If you are a first-time home buyer in Canada, with some RRSP`s saved, you may be able to use them as a down-payment to purchase Canadian property. Here are some rules to know.
First-time home buyers in Canada can borrow up to $25,000 of RRSP money tax-free to purchase a home, including shares in a co-op housing corporation. First-time means neither of the spouses or common-law partners have owned a house in the previous four years. Starting the second year following the withdrawal, one-fifteenth of the borrowed amount must be repaid to the RRSP each year or that year’s portion becomes taxable income.
One home buyers plan withdrawal restriction is that you can’t withdraw any money from your RRSP if it was contributed within the last 90 days. Plan accordingly!
Borrow to contribute to RRSP
The idea behind this strategy is to make an RRSP loan, contribute the money to your RRSP and then after 90 days, you can withdraw the money for your HBP. This can work very well if you are in a higher tax bracket. This strategy can be done anytime during the year, but if it’s done before the RRSP deadline (March 1st), you can get the refund very quickly and use it to pay down the RRSP loan.
Link – RRSP Contribution Calculator
Conditions to qualify for HBP
You (and partner if applicable) must be first time home buyers which means you haven’t owned a house that was your principal residence in the last 4 years. The rule to be eligible is that you can’t have owned a house that was your principal residence at any time from January 1st of year that is four years before the year of withdrawal and up to 31 days before the date of the withdrawal.
For example; if your HBP withdrawal date is Mar 31, 2011, then if you owned such a house at any time from January 1, 2007 to Feb 28, 2011 then you are not eligible for a HBP withdrawal.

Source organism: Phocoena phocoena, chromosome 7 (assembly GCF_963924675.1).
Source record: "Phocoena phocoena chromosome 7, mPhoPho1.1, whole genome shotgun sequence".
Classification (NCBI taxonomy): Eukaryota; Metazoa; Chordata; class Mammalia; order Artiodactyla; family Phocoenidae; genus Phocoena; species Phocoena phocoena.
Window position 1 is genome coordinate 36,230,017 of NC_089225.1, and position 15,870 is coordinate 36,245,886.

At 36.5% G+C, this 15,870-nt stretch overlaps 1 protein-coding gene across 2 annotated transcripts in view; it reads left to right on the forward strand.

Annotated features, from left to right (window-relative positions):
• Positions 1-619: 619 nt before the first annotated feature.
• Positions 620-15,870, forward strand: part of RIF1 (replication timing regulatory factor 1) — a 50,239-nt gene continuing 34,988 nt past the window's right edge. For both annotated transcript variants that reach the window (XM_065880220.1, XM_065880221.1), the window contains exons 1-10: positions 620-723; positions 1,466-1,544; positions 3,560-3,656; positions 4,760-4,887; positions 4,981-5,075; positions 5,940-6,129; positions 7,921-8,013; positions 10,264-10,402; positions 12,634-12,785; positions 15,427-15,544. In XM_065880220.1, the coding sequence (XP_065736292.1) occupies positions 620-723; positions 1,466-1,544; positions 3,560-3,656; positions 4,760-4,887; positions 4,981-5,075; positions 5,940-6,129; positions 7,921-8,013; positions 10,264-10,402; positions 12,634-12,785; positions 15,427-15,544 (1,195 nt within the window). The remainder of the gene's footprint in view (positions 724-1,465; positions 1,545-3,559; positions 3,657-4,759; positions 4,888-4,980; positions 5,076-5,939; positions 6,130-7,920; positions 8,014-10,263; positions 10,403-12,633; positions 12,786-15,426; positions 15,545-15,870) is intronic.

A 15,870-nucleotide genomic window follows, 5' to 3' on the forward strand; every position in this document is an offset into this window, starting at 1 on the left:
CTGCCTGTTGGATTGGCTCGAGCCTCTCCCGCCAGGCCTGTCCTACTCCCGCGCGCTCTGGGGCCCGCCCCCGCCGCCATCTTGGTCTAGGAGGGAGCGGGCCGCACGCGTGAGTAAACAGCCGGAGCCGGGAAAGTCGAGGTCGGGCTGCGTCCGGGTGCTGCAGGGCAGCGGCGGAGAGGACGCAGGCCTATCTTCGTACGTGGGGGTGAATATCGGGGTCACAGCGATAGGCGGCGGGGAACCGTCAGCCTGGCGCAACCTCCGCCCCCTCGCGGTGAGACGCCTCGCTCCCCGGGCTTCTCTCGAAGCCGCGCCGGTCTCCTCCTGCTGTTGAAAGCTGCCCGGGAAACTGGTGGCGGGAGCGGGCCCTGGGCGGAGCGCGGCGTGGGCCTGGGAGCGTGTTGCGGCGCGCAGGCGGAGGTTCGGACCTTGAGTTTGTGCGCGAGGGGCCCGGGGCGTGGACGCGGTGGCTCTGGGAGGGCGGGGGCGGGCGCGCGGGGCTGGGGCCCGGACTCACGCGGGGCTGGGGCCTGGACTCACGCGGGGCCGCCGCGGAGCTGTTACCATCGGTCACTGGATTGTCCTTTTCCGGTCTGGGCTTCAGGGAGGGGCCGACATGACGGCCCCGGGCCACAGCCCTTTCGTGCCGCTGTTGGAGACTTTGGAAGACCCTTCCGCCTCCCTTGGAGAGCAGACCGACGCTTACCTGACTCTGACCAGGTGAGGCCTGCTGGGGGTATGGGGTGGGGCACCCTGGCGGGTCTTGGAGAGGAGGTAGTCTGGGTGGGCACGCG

You must intend to live in the house purchased with the HBP withdrawal within one year of purchase or completion. There is no minimum time that you have to stay in the house.
If you qualify for the HBP and have used it in the past, you must pay off any outstanding HBP amount by January 1 of the year of the withdrawal.
If there is more than one person buying the house, they are all considered separately for the home buyers program. If one partner is ineligible, the other partner can still be eligible. If both partners are eligible, the maximum withdrawal amount is still $25,000 per person regardless of how many people buy the house. A couple can borrow up to $50,000 from their respective rrsps.
How to make a Home Buyer RRSP Withdrawal
Basically all you have to do is fill in form T1036 “Home Buyers Plan (HBP) – Request to withdraw funds from an RRSP”. You give this form (keep a copy for yourself) to the company that looks after your RRSP. They should do the withdrawal on the day they receive the document or the day after – you should get the money within a few business days of giving them the form.
Repayments to your HBP
All HBP plan info including payments due, will be included on your notice of assessment, so you don’t have to calculate it yourself. The annual repayment amount is calculated by taking the total amount you borrowed from your RRSP and dividing by 15. That is your annual HBP repayment amount. If you pay more than the minimum, future payments will be the remaining amount owing divided by the number of payment years remaining.
You don’t have to make your first HBP payment until you file your taxes for the tax year two years after the year you did your home buyers plan withdrawal. For example; if you withdraw your HBP in June of 2010, you don’t pay your first payment until the tax year of 2012. You don’t actually file your 2012 taxes until early 2013.
What if I miss a repayment to my HBP loan?
If you don’t make the minimum payment in full then any unpaid amount will be considered taxable income for that year. It’s considered the same as if you had just withdrawn that amount directly from your rrsp (which is taxable income) instead of borrowing through the HBP.
This isn’t a bad strategy in the situation where your income is lower than normal. If you went back to school for a couple of years or became a stay-at-home-parent, then declaring your annual home buyers plan repayment as income, might make sense if your income is low enough. It’s possible that you won’t pay any income tax on that amount.
Click to contact me with any questions! -Dave Fitzpatrick 1 866 502 4747 x 2.
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